You are viewing this article in the archives. For the latest breaking news and updates in Ann Arbor and the surrounding area, see
Posted on Sun, May 12, 2013 : 5:59 a.m.

Susan Martin's mission: Boost EMU enrollment, graduation rates and finances

By Kellie Woodhouse


EMU President Susan Martin at the Eastern Michigan University Convocation Center during a basketball game against Western Michigan. file photo

While there have been some bumps along the road during Eastern Michigan University President Susan Martin's five-year tenure, regents credit her with creating a more stable college environment, and for that they've awarded her a two-year contract extension and a raise.

The eight-member Board of Regents also said it's solidly behind her and not looking back. "I am focusing on the future," said Regent Jim Stapleton Friday as the Board of Regents approved the contract extension.

The contract renewal, which includes a 2.7 percent raise and a year of sabbatical, comes a year after the regents' executive committee placed a letter in Martin's personnel file reprimanding her for arguing with an alumnus at a bar and "acting in a way that was inappropriate for your position."

That incident does not detract from what Martin has accomplished, regents said.

"If you look at where Eastern was when Dr. Martin and our old board took over, and you see where we are now, there's no logical person who wouldn't see that we're a better place," he said. "We have a lot of things we need to improve on, we have a lot of areas where we can grow but we're a better place today than we were five years ago."

Martin came to the university on the heels of two controversies: a student murder coverup and overspending on renovations to the president's house. Each controversy caused a president to resign. When she arrived on campus, enrollment was declining and buildings were falling apart. Simple things like Internet service in on-campus dorms, which sat largely unfilled, did not work.


Susan Martin

"When Dr. Martin came to the university, it really was at a time that I think required healing and development," said Board Chairwoman Francine Parker, who was one of the three regents on the executive committee to sign the May 2012 letter of reprimand:

"One of the things I credit her with is being a galvanizing force, bringing people together on issues, not skirting them, working to make the university about growth. looking at our academic programs, looking at our infrastructure."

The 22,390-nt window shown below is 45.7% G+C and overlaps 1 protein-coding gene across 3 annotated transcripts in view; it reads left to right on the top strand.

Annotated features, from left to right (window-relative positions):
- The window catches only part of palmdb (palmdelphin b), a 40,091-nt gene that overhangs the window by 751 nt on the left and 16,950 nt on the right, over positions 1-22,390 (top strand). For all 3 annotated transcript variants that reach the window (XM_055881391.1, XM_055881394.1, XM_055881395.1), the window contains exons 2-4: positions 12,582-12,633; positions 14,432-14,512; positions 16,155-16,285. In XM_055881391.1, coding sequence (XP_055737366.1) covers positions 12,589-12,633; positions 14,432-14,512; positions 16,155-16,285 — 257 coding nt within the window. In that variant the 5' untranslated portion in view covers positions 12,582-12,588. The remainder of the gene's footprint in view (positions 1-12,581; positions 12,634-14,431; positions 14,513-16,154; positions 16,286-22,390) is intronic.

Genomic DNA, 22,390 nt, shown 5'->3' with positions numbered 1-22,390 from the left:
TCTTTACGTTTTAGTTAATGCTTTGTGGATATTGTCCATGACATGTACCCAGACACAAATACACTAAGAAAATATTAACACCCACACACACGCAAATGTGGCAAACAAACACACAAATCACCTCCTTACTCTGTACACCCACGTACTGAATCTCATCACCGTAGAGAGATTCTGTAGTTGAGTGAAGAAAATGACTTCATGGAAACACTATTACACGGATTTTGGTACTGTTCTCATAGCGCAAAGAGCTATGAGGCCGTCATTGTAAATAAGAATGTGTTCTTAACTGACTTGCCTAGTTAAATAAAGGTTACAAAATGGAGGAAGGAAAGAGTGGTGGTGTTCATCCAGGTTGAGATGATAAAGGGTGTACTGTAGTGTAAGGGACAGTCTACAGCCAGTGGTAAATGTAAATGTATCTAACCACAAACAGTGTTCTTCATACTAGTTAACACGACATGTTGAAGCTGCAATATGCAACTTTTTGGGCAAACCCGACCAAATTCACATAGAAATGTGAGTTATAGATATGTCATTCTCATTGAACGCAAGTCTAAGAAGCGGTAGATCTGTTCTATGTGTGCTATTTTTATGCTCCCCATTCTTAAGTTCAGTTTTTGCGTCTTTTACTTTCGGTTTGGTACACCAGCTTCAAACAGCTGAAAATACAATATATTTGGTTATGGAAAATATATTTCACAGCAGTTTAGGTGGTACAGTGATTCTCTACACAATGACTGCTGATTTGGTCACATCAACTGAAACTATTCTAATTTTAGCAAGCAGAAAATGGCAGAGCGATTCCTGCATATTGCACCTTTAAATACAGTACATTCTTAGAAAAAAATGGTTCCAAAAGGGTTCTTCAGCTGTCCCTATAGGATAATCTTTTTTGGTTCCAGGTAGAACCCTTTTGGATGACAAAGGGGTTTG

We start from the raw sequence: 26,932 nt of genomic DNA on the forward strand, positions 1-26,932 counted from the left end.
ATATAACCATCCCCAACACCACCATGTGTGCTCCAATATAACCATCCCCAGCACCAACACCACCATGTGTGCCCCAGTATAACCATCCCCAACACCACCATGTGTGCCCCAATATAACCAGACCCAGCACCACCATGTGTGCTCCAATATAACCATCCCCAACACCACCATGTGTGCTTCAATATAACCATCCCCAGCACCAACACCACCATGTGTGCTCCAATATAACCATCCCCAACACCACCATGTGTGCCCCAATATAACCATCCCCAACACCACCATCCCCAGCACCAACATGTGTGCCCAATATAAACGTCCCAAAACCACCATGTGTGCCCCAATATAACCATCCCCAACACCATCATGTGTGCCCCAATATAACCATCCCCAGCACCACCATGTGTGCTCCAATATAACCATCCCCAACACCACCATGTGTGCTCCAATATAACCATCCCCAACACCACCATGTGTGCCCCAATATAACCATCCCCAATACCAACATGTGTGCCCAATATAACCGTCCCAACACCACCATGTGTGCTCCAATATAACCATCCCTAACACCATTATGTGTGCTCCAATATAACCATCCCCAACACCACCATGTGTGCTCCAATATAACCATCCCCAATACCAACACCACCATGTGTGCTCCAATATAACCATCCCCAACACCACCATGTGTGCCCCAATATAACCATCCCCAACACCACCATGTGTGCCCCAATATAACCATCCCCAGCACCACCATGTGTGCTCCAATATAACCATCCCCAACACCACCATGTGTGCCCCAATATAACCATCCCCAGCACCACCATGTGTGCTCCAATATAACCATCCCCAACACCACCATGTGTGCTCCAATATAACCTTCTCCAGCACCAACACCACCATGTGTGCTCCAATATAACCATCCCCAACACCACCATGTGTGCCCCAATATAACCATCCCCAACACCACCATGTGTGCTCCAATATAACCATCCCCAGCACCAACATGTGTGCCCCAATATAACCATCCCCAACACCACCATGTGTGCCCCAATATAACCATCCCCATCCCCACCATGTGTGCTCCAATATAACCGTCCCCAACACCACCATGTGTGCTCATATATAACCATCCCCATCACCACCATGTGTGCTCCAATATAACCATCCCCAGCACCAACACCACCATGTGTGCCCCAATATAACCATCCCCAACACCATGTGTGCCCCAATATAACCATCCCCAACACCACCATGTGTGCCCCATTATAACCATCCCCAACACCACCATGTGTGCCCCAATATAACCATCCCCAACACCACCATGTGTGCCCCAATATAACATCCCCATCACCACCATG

EMU figures

  • 18,927 undergraduates enrolled in fall 2012
  • 4,620 graduates enrolled in fall 2012
  • 3,531 freshmen enrolled in fall 2012
  • Average undergraduate is about 24 years old
  • 88 percent of students are from Michigan
  • 3,761 students living on campus
  • Average faculty salary is $77,900
  • $290.6 million 2012 budget
  • $66.5 in 2012 state appropriations
  • $11.5 million raised in fiscal 2012, $2 million over goal
  • 37.2 percent six-year graduation rate
  • 12.9 percent four-year graduation rate
Since coming to campus, Martin has increased undergraduate enrollment by 9.5 percent, although graduate enrollment has declined, and this year she poured $400,000 into furniture for on-campus dorms in order to convert single rooms into doubles and house more students.

Regents say they want continued focus on increasing enrollment and renewed focus on growing EMU's limited financial reserves through spending cuts, innovative resourcing and fundraising. Graduation rates, which sit below 38 percent for six-year students, also need to improve.

"We're always worrying about gathering up funds and people making contributions, but also just continuing to just improve the academic performance and the opportunity for students to succeed," said regent Mike Morris, who also sits on the executive committee.

EMU is in the midst of overhauling its advising program as a way to help students coordinate their class schedules and take the necessary classes to complete their majors within a timely manner. Officials are hopeful improvement in advising will increase graduation rates. The school is also looking for ways to make it easier for students to transfer to EMU.


Eastern Michigan University's spring 2013 graduating class.

Daniel Brenner |

Martin said she's looking forward to new accomplishments, while she savors the past five years.

"It's just been a wonderful experience. A daunting, challenging, impossible, undoable job but great," Martin said of her tenure, during which state funding has declined by nearly $12 million.

"I am a more experienced president. I've got a more experienced team and I think we have some new board members that are bringing a tremendous amount of ability to the board," she continued. "We're in a really good place and we're going to get a lot done."

EMU has a $51 million endowment, and Martin said she will shift more of her time to fundraising over the next two years in order to grow the school's cash reserves. A lack of sizable reserves has been an impediment in budget and facility planning, Martin said.

"We really need to work to build up our endowment, our reserves and also be building a budget that has more room in it," she said.

Board relations

With regents reprimanding Martin for alcohol consumption in May 2012 and placing a mixed performance review in her personnel file in October 2012, Martin's contract renewal seemed somewhat uncertain throughout the past year.

In September 2012 board chair Roy Wilbanks, who has since retired from the board when his term ended in December, told the Detroit Free Press that he was unsure whether he would vote to renew Martin's contract.

Parker, the current board chair, said she considered the letter of reprimand and October performance review basic governance.

"For me, a board — any boss that you have — you discuss things when you have issues," she said. "It's actually refreshing that we ask the questions and raise concerns and want to talk about issues that are of relevance to the university. We're doing our job."